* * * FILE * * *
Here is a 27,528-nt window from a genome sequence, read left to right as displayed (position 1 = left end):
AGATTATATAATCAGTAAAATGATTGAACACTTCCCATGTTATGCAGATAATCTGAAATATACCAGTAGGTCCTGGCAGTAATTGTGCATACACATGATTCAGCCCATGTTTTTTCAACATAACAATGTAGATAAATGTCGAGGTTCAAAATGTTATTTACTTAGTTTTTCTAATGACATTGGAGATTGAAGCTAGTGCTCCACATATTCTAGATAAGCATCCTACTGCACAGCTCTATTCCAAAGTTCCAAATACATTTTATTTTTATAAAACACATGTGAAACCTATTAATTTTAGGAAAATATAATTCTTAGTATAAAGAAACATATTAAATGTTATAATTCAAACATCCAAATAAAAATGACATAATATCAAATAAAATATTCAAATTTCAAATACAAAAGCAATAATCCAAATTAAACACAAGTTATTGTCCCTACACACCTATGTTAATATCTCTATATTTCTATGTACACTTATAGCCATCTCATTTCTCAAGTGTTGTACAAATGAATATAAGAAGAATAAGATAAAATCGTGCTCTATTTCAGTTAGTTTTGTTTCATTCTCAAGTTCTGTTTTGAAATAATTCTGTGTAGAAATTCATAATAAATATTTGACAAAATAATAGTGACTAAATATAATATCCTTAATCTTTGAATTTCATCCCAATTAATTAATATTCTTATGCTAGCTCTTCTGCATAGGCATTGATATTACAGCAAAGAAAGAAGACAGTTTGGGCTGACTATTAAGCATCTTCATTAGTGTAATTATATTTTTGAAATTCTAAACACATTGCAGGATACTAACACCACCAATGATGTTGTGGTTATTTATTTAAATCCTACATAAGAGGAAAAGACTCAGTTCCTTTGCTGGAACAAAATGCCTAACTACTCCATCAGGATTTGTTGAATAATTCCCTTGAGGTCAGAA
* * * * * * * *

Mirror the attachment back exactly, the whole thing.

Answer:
Here is a 27,528-nt window from a genome sequence, read left to right as displayed (position 1 = left end):
AGATTATATAATCAGTAAAATGATTGAACACTTCCCATGTTATGCAGATAATCTGAAATATACCAGTAGGTCCTGGCAGTAATTGTGCATACACATGATTCAGCCCATGTTTTTTCAACATAACAATGTAGATAAATGTCGAGGTTCAAAATGTTATTTACTTAGTTTTTCTAATGACATTGGAGATTGAAGCTAGTGCTCCACATATTCTAGATAAGCATCCTACTGCACAGCTCTATTCCAAAGTTCCAAATACATTTTATTTTTATAAAACACATGTGAAACCTATTAATTTTAGGAAAATATAATTCTTAGTATAAAGAAACATATTAAATGTTATAATTCAAACATCCAAATAAAAATGACATAATATCAAATAAAATATTCAAATTTCAAATACAAAAGCAATAATCCAAATTAAACACAAGTTATTGTCCCTACACACCTATGTTAATATCTCTATATTTCTATGTACACTTATAGCCATCTCATTTCTCAAGTGTTGTACAAATGAATATAAGAAGAATAAGATAAAATCGTGCTCTATTTCAGTTAGTTTTGTTTCATTCTCAAGTTCTGTTTTGAAATAATTCTGTGTAGAAATTCATAATAAATATTTGACAAAATAATAGTGACTAAATATAATATCCTTAATCTTTGAATTTCATCCCAATTAATTAATATTCTTATGCTAGCTCTTCTGCATAGGCATTGATATTACAGCAAAGAAAGAAGACAGTTTGGGCTGACTATTAAGCATCTTCATTAGTGTAATTATATTTTTGAAATTCTAAACACATTGCAGGATACTAACACCACCAATGATGTTGTGGTTATTTATTTAAATCCTACATAAGAGGAAAAGACTCAGTTCCTTTGCTGGAACAAAATGCCTAACTACTCCATCAGGATTTGTTGAATAATTCCCTTGAGGTCAGAA